Magazine Awards, Now With Fewer Deadly Ingredients

As the Afterglow From the Recent Ellies Fades, Introducing a New Way to Recognize Glossy Goodness

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"Do magazine people really take the National Magazine Awards seriously? Do they actually mean anything?" a newspaper editor asked me recently. Well, yes and no, to both questions.
Dwell on this: Home-design magazine is great at extending its brand.
Dwell on this: Home-design magazine is great at extending its brand.

As a longtime (recovering) magazine editor, over the years I've filled out way too many NMA entry forms (which require an essay explaining why you think whatever you're nominating is worthy -- a crib sheet, I suppose, for judges who might otherwise be unable to discern excellence). And I've endured way too many boring NMA ceremonies (I happily skipped last week's).

When you're not nominated and/or you don't win, you don't take them seriously and they don't mean anything. And when you are nominated and/or you do win, they do matter -- for, well, a day or two. Back when I was media columnist Michael Wolff's editor at New York magazine (before he decamped to Vanity Fair), he was nominated multiple times -- and I remember that one of the years he won, we had a celebratory lunch at Michael's, the famed media hotspot in midtown Manhattan. The maître d' brought out a surprise plate of congratulatory cookies at the end of our meal -- which was nice, except that Michael's, notorious for soaking its expense-account-equipped crowd, tacked the (overpriced) cookies onto the bill, perhaps hoping we wouldn't notice.

That's a pretty good metaphor for the National Magazine Awards in general: Do some good work and maybe, just maybe, someone will pat you on the head and give you a cookie -- but it'll cost you.

An NMA nod might help you get a raise (perhaps at your next job) and it might help your ad-sales people sell a few more ads, but probably not. The sad truth is, in the past some magazines actually have folded not long after winning one of the "Oscars of the magazine industry."

The fact that an NMA win has, occasionally, been the kiss of death has me wishing that the magazine establishment did a better job of recognizing and honoring vitality -- and innovation.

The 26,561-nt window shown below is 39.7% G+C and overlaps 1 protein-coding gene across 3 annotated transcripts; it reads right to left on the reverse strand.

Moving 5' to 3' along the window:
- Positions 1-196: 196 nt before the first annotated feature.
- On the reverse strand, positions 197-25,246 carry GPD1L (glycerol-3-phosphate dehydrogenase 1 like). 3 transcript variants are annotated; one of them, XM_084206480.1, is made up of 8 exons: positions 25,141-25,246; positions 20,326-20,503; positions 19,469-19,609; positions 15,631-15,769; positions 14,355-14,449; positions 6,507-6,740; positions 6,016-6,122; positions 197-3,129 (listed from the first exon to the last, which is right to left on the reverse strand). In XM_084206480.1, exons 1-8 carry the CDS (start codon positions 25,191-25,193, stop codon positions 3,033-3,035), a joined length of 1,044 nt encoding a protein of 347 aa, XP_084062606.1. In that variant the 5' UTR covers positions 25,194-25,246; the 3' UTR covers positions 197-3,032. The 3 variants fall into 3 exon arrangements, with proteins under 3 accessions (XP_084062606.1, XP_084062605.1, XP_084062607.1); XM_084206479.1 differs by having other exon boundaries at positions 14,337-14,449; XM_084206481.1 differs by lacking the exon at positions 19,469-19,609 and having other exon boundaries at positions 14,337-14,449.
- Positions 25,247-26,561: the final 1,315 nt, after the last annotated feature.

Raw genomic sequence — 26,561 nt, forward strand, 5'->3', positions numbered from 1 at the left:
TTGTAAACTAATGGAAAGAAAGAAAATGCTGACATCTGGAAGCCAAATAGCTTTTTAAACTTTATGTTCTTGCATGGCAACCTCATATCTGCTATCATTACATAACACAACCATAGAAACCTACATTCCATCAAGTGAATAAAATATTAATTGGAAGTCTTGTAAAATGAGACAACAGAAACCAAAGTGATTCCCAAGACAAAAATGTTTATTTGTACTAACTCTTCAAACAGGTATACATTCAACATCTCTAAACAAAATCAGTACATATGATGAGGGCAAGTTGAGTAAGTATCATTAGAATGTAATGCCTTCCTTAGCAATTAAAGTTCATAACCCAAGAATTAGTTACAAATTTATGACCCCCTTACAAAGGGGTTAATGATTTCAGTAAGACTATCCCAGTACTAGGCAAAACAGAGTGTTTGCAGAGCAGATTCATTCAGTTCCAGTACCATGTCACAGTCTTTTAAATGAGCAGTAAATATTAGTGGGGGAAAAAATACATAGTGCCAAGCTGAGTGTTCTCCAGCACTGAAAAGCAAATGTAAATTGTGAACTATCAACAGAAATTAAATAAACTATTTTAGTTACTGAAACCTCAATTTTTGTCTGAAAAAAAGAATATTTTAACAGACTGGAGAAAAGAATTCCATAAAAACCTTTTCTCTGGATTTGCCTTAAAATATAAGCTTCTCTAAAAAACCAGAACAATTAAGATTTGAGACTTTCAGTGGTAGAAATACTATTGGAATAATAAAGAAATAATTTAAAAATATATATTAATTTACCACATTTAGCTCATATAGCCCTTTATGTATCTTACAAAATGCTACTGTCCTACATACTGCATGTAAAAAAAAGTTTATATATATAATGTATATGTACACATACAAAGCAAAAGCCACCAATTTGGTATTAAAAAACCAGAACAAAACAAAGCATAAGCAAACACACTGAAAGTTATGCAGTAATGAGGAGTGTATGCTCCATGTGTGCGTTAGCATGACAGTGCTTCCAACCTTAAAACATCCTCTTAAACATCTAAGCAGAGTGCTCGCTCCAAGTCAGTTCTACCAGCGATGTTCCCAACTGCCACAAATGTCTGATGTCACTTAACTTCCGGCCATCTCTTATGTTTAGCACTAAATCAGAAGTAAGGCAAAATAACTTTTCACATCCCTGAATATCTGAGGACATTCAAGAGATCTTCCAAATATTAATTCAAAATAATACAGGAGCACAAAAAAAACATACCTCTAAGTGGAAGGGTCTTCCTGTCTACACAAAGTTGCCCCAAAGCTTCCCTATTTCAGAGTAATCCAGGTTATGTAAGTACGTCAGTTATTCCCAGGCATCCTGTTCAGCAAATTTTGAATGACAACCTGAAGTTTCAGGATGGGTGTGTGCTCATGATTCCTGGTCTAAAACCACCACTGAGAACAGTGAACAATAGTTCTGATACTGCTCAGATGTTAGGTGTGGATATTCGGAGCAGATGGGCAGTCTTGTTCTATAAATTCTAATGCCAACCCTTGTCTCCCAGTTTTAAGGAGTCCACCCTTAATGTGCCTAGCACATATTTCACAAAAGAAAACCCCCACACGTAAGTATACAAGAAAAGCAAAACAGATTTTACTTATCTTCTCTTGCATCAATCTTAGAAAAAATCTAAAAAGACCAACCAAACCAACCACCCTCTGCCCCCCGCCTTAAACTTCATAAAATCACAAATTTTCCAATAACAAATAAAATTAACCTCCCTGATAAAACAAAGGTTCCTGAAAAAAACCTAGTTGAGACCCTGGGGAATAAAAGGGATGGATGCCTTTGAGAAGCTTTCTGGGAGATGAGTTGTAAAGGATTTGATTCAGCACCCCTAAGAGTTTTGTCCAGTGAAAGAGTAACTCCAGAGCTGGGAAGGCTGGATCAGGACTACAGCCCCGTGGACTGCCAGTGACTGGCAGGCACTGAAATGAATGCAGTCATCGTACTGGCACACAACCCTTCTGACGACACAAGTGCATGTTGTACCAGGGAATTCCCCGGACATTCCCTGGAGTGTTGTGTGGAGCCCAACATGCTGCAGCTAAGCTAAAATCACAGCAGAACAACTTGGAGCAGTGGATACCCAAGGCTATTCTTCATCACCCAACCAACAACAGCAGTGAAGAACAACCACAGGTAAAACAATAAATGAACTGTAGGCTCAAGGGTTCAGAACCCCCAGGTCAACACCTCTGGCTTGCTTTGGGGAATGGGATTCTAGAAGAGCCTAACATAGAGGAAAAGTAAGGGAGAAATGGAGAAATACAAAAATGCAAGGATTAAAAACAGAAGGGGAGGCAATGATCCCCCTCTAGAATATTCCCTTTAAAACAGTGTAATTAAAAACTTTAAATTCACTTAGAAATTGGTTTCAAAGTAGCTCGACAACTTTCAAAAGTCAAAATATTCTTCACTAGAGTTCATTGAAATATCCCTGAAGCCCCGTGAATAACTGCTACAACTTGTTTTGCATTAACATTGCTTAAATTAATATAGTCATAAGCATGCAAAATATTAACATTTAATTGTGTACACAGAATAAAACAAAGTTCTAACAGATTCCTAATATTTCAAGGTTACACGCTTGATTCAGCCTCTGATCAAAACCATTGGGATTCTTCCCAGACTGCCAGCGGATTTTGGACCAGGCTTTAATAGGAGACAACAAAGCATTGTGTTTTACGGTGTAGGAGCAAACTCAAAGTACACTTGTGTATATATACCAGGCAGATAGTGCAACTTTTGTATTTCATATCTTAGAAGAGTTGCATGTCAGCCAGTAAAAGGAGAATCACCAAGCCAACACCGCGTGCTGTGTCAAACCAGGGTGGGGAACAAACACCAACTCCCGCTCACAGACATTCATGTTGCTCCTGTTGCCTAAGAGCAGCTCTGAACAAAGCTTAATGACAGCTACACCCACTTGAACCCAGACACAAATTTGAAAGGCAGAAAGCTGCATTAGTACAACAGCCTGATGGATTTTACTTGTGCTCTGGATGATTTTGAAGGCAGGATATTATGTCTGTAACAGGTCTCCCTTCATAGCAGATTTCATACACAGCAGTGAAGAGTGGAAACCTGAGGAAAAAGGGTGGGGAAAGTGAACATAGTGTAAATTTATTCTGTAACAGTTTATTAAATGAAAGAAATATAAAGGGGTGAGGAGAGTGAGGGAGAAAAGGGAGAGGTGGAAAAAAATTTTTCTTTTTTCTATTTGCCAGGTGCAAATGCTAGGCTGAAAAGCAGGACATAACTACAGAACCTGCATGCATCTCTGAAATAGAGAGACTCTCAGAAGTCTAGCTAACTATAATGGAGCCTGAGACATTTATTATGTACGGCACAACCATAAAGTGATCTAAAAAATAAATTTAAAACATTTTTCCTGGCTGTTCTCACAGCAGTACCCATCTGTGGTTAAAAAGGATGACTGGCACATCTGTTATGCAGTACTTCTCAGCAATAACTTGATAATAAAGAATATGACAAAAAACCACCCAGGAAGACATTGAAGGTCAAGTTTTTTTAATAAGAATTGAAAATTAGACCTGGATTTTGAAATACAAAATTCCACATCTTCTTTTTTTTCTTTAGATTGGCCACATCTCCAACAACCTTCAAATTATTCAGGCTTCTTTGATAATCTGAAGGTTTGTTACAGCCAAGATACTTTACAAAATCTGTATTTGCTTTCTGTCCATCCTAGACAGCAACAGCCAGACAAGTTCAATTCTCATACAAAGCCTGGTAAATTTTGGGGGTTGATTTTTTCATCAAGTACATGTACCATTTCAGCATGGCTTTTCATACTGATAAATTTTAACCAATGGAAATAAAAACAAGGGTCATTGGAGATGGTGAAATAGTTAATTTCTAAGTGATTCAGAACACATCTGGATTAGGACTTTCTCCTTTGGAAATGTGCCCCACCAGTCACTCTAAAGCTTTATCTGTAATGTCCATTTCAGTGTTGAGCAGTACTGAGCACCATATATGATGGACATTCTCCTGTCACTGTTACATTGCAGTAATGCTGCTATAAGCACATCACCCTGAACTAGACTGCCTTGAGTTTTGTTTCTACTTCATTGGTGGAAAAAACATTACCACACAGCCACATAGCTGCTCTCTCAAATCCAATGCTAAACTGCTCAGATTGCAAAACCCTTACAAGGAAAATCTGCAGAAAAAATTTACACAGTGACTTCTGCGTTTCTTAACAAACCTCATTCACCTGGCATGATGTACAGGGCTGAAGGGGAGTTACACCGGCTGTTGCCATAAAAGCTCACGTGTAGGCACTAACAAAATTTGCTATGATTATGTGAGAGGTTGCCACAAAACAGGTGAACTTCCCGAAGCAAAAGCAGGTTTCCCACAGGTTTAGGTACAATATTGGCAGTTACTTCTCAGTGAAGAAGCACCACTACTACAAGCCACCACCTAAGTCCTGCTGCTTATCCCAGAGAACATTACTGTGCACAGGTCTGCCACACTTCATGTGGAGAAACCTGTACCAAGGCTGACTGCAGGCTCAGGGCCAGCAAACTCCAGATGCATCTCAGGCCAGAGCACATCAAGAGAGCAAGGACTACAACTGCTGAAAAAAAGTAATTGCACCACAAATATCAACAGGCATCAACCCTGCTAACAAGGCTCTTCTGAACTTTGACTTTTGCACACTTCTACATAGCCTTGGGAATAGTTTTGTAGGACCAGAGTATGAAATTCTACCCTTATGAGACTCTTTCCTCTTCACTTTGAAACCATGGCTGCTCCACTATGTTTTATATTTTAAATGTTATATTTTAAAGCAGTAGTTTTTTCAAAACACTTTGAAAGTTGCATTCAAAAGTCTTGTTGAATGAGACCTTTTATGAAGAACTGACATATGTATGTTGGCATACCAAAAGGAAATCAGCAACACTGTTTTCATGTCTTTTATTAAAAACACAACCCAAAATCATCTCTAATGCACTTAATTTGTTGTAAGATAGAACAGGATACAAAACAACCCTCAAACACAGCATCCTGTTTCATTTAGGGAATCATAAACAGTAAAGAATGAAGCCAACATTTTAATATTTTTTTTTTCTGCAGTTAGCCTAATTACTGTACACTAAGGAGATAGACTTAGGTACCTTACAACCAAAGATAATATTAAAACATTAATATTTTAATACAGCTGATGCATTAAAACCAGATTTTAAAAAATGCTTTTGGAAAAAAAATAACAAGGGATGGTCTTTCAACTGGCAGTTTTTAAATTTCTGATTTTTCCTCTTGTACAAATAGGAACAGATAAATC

Actually, you know what? I'm just going to do it. I'm hereby announcing the American Magazine Vanguard Awards (AMVA's), which recognize both big and small innovators: magazines that are taking new, smart, necessary risks in extending their franchises off the page.

To give you few examples of potential nominees:

  • Dwell, the independent home-architecture and design magazine, for its conference/exhibition business, such as the upcoming Dwell on Design Los Angeles, June 5 to 8.

  • Fast Company, the business monthly, for its new, fast-growing FastCompany.TV, not to mention its nascent attempt at building a progressive-business-centric social network at

  • Dub, the youth/car-culture magazine, not only for its own foray into event marketing -- such as the Dub Show Tour auto show and concert (next stop is Atlanta on May 17) -- but for its Dub Pages "automotive lifestyles community" initiative.

    Though I've focused here on indie titles, I'll note that, of course, magazines published by conglomerates are eligible.

    The entry rules are simple: Anyone (editors, publishers, readers, etc.) can nominate any magazine they think is doing something noteworthy off-page that brings new energy and relevance to the brand. The entry form is a free-form e-mail to me, hopefully not too wordy. The entry fee is $0.00. The deadline is Sept. 29.

    What do winners (I'll name up to 10) get? Recognition in an expanded version of this column as part of the Advertising Age magazine-industry report in October, as an adjunct to "The A List."

    And, hopefully, increased odds of survival.
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